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Coconut Climate/Greatest from Equator

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bubba

Always looking for suspected climates that may support Cocos nucifera at greatest latitude from the equator. We know the Newport Beach, California Coconut at 33/37 North was the certified specimen in the northern hemisphere until it’s demise. No update on the status of the La Quinta Coconut at 33/6 has been provided. The Corona California Coconut needs to be genetically tested to confirm that it is not an interesting hybrid at 33/87.

Port Elizabeth, SA at 33/99 is said to have specimens of Cocos nucifera. Although no pictorial evidence has been presented, a review of its climate and understanding of unique warmth in the surrounding water makes it a real possibility. The coolest months (June, July and August) average 60 F without freezes with substantial heat.

Other possibilities exist in both the northern and southern hemisphere‘s. In the northern hemisphere, the Azores (Ponta Delgado) at 38/7 seems to have great potential not withstanding its lack of heat. On the positive side, because of the Gulfstream effect, the low temperatures never drop below 50°F. The lack of heat could be potentially offset by locating a micro climate near the many volcanic thermal springs that greatly enhance the soil temperature, I believe the Azores definitely presents a possibility of producing a world record breaking Cocos nucifera.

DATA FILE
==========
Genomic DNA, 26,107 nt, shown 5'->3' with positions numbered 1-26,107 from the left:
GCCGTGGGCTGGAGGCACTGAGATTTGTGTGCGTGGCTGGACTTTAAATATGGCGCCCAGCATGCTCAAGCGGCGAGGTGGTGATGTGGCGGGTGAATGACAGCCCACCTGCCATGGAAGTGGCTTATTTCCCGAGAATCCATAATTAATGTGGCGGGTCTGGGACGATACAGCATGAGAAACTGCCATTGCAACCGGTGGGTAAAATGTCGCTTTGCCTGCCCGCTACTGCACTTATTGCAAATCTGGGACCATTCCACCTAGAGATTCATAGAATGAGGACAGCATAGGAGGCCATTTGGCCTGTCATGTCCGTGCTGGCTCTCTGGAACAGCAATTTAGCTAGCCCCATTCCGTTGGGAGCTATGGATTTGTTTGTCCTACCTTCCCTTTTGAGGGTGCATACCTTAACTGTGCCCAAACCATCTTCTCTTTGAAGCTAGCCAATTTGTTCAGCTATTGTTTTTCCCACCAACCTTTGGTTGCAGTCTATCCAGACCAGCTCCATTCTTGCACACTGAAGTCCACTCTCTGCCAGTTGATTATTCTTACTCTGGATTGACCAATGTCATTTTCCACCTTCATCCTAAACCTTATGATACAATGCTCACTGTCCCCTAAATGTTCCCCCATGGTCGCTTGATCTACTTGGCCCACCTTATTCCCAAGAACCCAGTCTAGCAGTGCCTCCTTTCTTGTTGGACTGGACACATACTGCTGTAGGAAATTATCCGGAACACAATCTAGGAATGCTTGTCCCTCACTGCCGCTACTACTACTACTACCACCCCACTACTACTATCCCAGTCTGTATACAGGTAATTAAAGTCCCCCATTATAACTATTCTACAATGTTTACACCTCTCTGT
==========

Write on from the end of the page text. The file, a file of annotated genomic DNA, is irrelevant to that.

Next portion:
In the southern hemisphere, areas as high as 40° latitude may also present viable opportunities in New Zealand. These climates do not freeze but lack necessary heat. Once again, volcanic thermal springs could greatly enhance the possibility of a viable Cocos nucifera specimen. That stated, I do not believe that the necessary warmth supplied by a Gulfstream like effect exists. Accordingly, I rate the Azores and as the most likely possibility to extend the world record breaking Cocos nucifera growing furthest from the equator.

One other possibility that presents itself based upon climate is Beirut Lebanon at 33/9. Beirut’s climate during the winter months (December, January and February) comes very close to a 60°F average with low temperatures rarely dropping below 50°F. The lack of heat may be a difficult problem to overcome during the winter months but it certainly heats up quickly during the rest of the year. I am surprised that no attempts have been made in this region.

 

 

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RedRabbit

Malaga at 36n is excruciatingly close to being able to support them. Others on here know better than me, but I think they’ve been able to survive a few years at a time before an extended cold period does them in. With that in mind, it reasons there may be somewhere else along the Mediterranean where they could successfully grow. 

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bubba

According to the highly knowledgeable Charles Wychgel from the Algarve, who has sadly passed, Gunter Bruett attempted to grow Cocos nucifera several times unsuccessfully in his garden in a very favorable microclimate in Marbella, Spain. An IPS Director from Gemany stated that Gunter had given up.